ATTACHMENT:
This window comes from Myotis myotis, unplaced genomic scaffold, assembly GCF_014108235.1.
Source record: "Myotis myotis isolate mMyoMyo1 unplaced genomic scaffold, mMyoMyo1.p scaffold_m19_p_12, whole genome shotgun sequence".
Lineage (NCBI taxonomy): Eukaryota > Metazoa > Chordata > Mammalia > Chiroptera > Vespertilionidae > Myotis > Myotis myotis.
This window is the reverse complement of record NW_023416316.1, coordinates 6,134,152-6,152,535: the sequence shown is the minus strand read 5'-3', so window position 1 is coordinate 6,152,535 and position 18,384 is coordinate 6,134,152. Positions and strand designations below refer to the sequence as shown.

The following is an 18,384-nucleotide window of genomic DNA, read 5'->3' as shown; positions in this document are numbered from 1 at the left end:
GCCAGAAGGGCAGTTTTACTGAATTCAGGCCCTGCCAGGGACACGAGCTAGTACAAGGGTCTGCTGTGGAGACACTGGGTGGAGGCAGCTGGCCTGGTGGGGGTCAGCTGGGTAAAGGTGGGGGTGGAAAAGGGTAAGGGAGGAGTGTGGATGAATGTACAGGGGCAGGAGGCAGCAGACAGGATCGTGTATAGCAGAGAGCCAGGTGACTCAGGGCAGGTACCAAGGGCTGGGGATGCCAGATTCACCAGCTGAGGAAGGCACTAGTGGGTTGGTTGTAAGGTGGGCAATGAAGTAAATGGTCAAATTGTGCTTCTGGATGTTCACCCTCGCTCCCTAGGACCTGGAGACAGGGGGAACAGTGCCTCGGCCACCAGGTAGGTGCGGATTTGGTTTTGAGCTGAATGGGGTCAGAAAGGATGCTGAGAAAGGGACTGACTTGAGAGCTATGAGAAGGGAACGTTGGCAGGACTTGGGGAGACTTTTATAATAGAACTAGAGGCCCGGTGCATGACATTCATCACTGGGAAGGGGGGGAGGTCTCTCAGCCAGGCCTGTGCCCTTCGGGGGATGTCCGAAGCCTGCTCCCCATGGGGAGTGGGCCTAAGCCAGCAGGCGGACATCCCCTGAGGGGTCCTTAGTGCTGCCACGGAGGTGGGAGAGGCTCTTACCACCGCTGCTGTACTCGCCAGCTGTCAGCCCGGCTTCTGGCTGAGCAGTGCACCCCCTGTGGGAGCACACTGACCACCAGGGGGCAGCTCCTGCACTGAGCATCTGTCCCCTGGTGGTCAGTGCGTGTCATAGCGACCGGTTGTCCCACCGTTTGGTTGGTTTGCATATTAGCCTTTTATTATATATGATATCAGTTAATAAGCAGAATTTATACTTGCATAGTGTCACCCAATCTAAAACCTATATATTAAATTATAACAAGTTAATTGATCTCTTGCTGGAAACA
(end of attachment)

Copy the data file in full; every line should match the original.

This window comes from Myotis myotis, unplaced genomic scaffold, assembly GCF_014108235.1.
Source record: "Myotis myotis isolate mMyoMyo1 unplaced genomic scaffold, mMyoMyo1.p scaffold_m19_p_12, whole genome shotgun sequence".
Lineage (NCBI taxonomy): Eukaryota > Metazoa > Chordata > Mammalia > Chiroptera > Vespertilionidae > Myotis > Myotis myotis.
This window is the reverse complement of record NW_023416316.1, coordinates 6,134,152-6,152,535: the sequence shown is the minus strand read 5'-3', so window position 1 is coordinate 6,152,535 and position 18,384 is coordinate 6,134,152. Positions and strand designations below refer to the sequence as shown.

The following is an 18,384-nucleotide window of genomic DNA, read 5'->3' as shown; positions in this document are numbered from 1 at the left end:
GCCAGAAGGGCAGTTTTACTGAATTCAGGCCCTGCCAGGGACACGAGCTAGTACAAGGGTCTGCTGTGGAGACACTGGGTGGAGGCAGCTGGCCTGGTGGGGGTCAGCTGGGTAAAGGTGGGGGTGGAAAAGGGTAAGGGAGGAGTGTGGATGAATGTACAGGGGCAGGAGGCAGCAGACAGGATCGTGTATAGCAGAGAGCCAGGTGACTCAGGGCAGGTACCAAGGGCTGGGGATGCCAGATTCACCAGCTGAGGAAGGCACTAGTGGGTTGGTTGTAAGGTGGGCAATGAAGTAAATGGTCAAATTGTGCTTCTGGATGTTCACCCTCGCTCCCTAGGACCTGGAGACAGGGGGAACAGTGCCTCGGCCACCAGGTAGGTGCGGATTTGGTTTTGAGCTGAATGGGGTCAGAAAGGATGCTGAGAAAGGGACTGACTTGAGAGCTATGAGAAGGGAACGTTGGCAGGACTTGGGGAGACTTTTATAATAGAACTAGAGGCCCGGTGCATGACATTCATCACTGGGAAGGGGGGGAGGTCTCTCAGCCAGGCCTGTGCCCTTCGGGGGATGTCCGAAGCCTGCTCCCCATGGGGAGTGGGCCTAAGCCAGCAGGCGGACATCCCCTGAGGGGTCCTTAGTGCTGCCACGGAGGTGGGAGAGGCTCTTACCACCGCTGCTGTACTCGCCAGCTGTCAGCCCGGCTTCTGGCTGAGCAGTGCACCCCCTGTGGGAGCACACTGACCACCAGGGGGCAGCTCCTGCACTGAGCATCTGTCCCCTGGTGGTCAGTGCGTGTCATAGCGACCGGTTGTCCCACCGTTTGGTTGGTTTGCATATTAGCCTTTTATTATATATGATATCAGTTAATAAGCAGAATTTATACTTGCATAGTGTCACCCAATCTAAAACCTATATATTAAATTATAACAAGTTAATTGATCTCTTGCTGGAAACA